The Australian recorded music industry shrunk by almost 10% last year.

In wholesale value, the market declined by 9.68% to A$462.2 million ($428.5 million), according to figures released today by the Australian Recording Industry Association (ARIA). The Aussie market was valued at A$511.7 million ($474.3 million) in 2006.

Unit sales rose by 23.43% to 99.1 million between January to December 2007, up from 80.3 million in the previous calendar year.

Physical formats, which made up 90% of sales, saw a drop of more than 12% both in value and volume to $422.2 million ($391 million) and 51.8 million, respectively. "The key contributor to the decline was a slowing of CD sales in both value and volume," ARIA said, noting that CD albums again took the lions' share of sales, shifting more than 32 million copies, vs more than 36 million in 2006.

During the same period, 790,000 digital albums were sold -- an 88% rise from the previous year. The format now accounts for just over 2% of the albums market.

Digital wholesale sales rose 126% in unit sales and 43% in dollar value to approximately A$40 million ($37.08 million), compared to $28 million ($25.9 million) in 2006.

Sales of digital track downloads continue their substantial rise, more than making up for the decrease in sales of physical CD singles, which were down in value by 44.08% to $6.7 million ($6.2 million) and 42.33% in unit sales to almost 2.5 million.

Compared to 2006, digital track sales increased in both value and units by 60% with sales of $18.7 million ($17.3 million) on 17.6 million digital tracks. The numbers back a global trend which saw the single track download market grow by 53% around the world to 1.7 billion, according to the IFPI's Digital Music Report 2008.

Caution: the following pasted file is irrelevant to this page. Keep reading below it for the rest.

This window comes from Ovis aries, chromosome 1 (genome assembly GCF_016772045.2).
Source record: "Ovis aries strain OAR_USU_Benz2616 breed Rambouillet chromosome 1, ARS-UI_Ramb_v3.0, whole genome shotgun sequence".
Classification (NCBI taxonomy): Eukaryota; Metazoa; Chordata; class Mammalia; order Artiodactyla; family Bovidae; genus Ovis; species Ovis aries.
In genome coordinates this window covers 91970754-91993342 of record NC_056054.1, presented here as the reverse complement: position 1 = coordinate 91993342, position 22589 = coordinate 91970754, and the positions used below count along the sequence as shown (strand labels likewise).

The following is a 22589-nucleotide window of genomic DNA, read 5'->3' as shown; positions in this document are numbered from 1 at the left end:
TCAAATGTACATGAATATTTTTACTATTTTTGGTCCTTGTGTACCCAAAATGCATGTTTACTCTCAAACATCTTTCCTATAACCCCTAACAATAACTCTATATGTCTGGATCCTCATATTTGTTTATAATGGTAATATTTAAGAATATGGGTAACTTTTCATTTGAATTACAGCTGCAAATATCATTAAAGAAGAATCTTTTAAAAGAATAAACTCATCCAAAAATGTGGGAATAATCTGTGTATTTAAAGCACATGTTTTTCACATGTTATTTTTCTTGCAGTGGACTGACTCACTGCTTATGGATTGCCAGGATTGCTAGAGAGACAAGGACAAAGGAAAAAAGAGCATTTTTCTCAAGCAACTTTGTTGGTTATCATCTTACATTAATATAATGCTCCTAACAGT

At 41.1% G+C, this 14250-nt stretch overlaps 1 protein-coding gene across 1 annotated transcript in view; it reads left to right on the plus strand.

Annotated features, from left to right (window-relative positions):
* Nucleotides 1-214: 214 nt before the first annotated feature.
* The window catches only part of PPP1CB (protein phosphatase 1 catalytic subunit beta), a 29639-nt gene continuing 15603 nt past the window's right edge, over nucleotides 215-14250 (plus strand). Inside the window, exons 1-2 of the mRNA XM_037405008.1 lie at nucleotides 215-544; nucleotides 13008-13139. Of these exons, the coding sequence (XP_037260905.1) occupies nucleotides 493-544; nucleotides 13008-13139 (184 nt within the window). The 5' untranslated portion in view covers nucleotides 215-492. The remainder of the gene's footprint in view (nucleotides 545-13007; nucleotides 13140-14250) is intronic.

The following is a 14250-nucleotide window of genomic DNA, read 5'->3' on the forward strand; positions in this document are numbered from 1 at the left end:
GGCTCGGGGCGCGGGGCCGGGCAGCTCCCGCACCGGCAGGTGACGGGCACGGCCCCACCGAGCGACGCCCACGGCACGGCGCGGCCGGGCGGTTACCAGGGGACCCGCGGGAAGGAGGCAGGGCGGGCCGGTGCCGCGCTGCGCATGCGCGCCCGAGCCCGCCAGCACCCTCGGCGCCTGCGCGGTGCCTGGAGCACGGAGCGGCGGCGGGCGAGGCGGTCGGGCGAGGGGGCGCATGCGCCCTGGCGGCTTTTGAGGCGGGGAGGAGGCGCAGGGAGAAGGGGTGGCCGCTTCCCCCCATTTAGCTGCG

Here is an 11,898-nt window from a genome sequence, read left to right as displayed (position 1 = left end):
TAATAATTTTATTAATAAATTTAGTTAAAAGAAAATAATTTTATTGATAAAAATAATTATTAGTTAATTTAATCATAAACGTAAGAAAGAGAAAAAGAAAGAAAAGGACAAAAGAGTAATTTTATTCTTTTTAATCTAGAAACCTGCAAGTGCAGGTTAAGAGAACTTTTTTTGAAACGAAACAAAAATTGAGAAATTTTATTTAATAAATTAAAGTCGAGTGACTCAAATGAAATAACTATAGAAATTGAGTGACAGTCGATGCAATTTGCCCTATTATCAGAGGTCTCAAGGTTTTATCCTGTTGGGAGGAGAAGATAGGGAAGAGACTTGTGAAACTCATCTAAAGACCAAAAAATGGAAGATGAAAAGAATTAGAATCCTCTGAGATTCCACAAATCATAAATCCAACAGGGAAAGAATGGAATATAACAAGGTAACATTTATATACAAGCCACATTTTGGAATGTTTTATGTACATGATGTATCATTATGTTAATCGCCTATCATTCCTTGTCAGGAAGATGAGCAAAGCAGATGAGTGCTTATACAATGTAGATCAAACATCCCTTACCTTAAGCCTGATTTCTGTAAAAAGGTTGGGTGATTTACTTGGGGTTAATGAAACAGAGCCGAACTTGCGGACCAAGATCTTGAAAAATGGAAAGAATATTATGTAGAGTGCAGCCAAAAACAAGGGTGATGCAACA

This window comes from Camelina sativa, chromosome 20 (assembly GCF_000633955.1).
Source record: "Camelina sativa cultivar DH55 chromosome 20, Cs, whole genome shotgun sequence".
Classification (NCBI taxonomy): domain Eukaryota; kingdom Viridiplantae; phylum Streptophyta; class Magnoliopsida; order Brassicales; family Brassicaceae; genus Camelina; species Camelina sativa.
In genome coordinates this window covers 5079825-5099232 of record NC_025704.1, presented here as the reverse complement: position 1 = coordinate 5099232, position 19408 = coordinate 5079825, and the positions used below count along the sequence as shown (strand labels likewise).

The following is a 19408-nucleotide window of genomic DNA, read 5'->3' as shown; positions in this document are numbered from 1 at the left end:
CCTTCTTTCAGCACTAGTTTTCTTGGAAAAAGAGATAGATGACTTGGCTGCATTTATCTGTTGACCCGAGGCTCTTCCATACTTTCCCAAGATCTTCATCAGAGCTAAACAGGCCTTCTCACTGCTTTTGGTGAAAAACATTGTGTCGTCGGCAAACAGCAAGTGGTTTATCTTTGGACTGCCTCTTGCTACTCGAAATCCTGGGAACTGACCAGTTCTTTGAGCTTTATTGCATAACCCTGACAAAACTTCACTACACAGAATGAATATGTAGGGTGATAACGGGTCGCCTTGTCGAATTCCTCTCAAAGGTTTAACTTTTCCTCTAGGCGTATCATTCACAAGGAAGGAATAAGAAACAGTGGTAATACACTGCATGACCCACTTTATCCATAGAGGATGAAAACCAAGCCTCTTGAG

The biggest growth in Australia was seen in sales of digital music videos, mobile ringback tunes, streams and subscriptions, bundled together as "digital other". These rose by 500% in unit sales to 23 million, for a value of A$4.5 million ($4.17 million).

More than 5 million music DVDs were sold, accounted for $53 million ($49.1 million) in value, an increase of 7.8% in value, ARIA claims.

Another positive note for the local recorded music industry was the continued strong support for domestic acts. During 2007, 36 Aussie albums made it into the Top 100 sales. Four of the top 10 best-sellers were by local artists, with Missy Higgins' "On a Clear Night" (Eleven/EMI) at No. 4, Powderfinger's "Dream Days at the Hotel Existence" (Dew Process/Universal) at No. 6, John Butler Trio's "Grand National" (Jarrah/MGM) at No. 7, and Silverchair's "Young Modern" (Eleven/EMI) at No. 9.

In addition, 10 Australian hits made the 50 top-selling digital tracks chart for 2007, including releases by Silverchair, Thirsty Merc (Warner), Sneaky Sound System (Whack/MGM), the Veronicas (Warner), Delta Goodrem (Sony BMG), Ricki-Lee (Shock), Evermore (Warner) and TV Rock (Sony BMG).